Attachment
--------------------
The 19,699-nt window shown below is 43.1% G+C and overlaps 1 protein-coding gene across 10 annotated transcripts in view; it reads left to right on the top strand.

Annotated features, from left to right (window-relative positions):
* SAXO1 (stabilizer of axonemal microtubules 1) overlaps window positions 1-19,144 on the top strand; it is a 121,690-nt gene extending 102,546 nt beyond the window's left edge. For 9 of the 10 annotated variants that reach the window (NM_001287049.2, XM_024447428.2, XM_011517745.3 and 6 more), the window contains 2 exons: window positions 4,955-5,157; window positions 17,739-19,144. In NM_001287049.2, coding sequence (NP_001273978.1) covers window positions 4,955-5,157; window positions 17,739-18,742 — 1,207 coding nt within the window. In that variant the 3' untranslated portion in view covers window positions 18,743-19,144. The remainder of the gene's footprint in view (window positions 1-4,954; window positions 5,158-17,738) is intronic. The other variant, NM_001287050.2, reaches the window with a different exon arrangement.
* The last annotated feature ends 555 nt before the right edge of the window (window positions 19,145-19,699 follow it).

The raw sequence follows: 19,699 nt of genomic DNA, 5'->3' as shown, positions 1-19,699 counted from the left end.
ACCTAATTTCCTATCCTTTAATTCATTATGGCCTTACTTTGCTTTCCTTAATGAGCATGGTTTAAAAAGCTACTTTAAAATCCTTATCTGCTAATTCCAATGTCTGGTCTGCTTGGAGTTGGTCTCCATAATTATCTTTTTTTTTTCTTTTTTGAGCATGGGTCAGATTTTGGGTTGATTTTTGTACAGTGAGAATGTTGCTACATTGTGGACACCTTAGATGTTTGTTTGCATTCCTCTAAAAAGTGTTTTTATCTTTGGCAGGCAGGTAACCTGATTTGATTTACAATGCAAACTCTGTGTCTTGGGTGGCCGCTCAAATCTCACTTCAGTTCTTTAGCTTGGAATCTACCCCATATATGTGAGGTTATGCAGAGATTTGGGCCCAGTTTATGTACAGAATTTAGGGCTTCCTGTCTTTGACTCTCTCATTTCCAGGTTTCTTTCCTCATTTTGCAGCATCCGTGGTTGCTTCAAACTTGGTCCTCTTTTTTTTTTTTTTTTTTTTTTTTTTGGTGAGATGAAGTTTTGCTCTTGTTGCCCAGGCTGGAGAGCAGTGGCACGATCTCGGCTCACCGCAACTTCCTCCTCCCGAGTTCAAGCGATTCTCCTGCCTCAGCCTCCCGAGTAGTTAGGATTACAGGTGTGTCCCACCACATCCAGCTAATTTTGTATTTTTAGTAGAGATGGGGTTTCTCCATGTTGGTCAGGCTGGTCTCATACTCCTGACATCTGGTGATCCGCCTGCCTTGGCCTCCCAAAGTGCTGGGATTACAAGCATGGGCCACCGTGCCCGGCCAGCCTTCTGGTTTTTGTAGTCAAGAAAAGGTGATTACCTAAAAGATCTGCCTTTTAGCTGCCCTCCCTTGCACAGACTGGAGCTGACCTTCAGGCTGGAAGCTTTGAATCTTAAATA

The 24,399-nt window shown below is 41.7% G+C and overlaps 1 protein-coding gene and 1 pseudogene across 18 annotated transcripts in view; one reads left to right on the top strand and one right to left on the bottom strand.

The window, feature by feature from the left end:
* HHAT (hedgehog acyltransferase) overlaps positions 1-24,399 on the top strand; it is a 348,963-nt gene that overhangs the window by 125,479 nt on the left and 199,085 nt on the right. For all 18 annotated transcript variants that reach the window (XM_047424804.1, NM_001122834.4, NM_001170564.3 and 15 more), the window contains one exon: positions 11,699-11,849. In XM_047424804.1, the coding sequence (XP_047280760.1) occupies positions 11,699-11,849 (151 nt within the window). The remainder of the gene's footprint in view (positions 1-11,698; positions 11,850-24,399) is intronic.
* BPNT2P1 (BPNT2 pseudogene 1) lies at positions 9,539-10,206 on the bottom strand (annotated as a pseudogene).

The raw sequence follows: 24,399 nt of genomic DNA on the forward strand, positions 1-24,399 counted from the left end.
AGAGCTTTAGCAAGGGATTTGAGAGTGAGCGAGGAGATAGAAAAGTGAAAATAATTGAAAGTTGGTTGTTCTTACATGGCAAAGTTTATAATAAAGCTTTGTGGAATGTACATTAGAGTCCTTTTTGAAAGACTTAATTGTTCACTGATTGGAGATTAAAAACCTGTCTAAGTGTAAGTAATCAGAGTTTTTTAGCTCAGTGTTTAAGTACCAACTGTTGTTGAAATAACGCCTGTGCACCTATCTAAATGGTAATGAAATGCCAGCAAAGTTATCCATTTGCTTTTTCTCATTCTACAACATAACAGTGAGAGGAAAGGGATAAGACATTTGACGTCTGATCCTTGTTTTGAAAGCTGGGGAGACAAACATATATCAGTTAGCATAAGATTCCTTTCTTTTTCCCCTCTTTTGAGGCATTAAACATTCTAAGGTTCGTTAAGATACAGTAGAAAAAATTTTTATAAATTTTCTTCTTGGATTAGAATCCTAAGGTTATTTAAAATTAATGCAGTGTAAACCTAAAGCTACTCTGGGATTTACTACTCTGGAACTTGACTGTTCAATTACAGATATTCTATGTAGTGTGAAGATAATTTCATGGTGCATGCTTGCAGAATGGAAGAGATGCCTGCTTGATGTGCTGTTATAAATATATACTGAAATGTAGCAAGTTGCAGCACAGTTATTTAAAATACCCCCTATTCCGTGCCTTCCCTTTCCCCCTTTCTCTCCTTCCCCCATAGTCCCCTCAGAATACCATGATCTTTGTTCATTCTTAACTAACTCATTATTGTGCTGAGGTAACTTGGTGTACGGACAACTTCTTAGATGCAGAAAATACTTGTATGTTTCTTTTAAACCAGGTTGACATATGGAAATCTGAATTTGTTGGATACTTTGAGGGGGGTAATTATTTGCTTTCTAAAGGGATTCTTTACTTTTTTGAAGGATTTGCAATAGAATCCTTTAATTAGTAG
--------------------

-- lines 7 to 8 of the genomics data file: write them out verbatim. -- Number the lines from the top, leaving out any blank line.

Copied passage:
The 24,399-nt window shown below is 41.7% G+C and overlaps 1 protein-coding gene and 1 pseudogene across 18 annotated transcripts in view; one reads left to right on the top strand and one right to left on the bottom strand.

The window, feature by feature from the left end: